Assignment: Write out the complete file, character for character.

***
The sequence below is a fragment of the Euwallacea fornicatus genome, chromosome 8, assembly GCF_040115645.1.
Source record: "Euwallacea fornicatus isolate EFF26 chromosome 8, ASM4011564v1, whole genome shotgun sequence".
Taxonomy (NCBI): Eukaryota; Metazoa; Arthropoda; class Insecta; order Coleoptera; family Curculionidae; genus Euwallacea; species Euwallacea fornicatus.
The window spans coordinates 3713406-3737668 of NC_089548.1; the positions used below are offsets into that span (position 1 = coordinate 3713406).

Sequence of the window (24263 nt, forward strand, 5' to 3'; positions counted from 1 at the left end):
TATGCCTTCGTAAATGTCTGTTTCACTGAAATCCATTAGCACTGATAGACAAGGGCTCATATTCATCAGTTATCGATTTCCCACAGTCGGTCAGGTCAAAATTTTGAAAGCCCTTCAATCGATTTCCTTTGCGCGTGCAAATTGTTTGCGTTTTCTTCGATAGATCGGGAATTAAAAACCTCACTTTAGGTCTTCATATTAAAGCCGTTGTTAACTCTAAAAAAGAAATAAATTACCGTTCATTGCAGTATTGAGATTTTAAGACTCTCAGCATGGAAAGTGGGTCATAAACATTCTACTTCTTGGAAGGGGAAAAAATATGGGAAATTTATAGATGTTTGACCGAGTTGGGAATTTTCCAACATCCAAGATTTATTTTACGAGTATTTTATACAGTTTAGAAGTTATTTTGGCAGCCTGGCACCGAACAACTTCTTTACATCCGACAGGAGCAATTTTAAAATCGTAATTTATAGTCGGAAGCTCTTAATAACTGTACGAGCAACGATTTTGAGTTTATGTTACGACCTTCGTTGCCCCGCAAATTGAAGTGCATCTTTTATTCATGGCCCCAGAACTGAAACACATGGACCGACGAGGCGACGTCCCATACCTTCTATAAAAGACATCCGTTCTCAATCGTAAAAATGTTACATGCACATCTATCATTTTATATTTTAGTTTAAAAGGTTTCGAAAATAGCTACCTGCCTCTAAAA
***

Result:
The sequence below is a fragment of the Euwallacea fornicatus genome, chromosome 8, assembly GCF_040115645.1.
Source record: "Euwallacea fornicatus isolate EFF26 chromosome 8, ASM4011564v1, whole genome shotgun sequence".
Taxonomy (NCBI): Eukaryota; Metazoa; Arthropoda; class Insecta; order Coleoptera; family Curculionidae; genus Euwallacea; species Euwallacea fornicatus.
The window spans coordinates 3713406-3737668 of NC_089548.1; the positions used below are offsets into that span (position 1 = coordinate 3713406).

Sequence of the window (24263 nt, forward strand, 5' to 3'; positions counted from 1 at the left end):
TATGCCTTCGTAAATGTCTGTTTCACTGAAATCCATTAGCACTGATAGACAAGGGCTCATATTCATCAGTTATCGATTTCCCACAGTCGGTCAGGTCAAAATTTTGAAAGCCCTTCAATCGATTTCCTTTGCGCGTGCAAATTGTTTGCGTTTTCTTCGATAGATCGGGAATTAAAAACCTCACTTTAGGTCTTCATATTAAAGCCGTTGTTAACTCTAAAAAAGAAATAAATTACCGTTCATTGCAGTATTGAGATTTTAAGACTCTCAGCATGGAAAGTGGGTCATAAACATTCTACTTCTTGGAAGGGGAAAAAATATGGGAAATTTATAGATGTTTGACCGAGTTGGGAATTTTCCAACATCCAAGATTTATTTTACGAGTATTTTATACAGTTTAGAAGTTATTTTGGCAGCCTGGCACCGAACAACTTCTTTACATCCGACAGGAGCAATTTTAAAATCGTAATTTATAGTCGGAAGCTCTTAATAACTGTACGAGCAACGATTTTGAGTTTATGTTACGACCTTCGTTGCCCCGCAAATTGAAGTGCATCTTTTATTCATGGCCCCAGAACTGAAACACATGGACCGACGAGGCGACGTCCCATACCTTCTATAAAAGACATCCGTTCTCAATCGTAAAAATGTTACATGCACATCTATCATTTTATATTTTAGTTTAAAAGGTTTCGAAAATAGCTACCTGCCTCTAAAA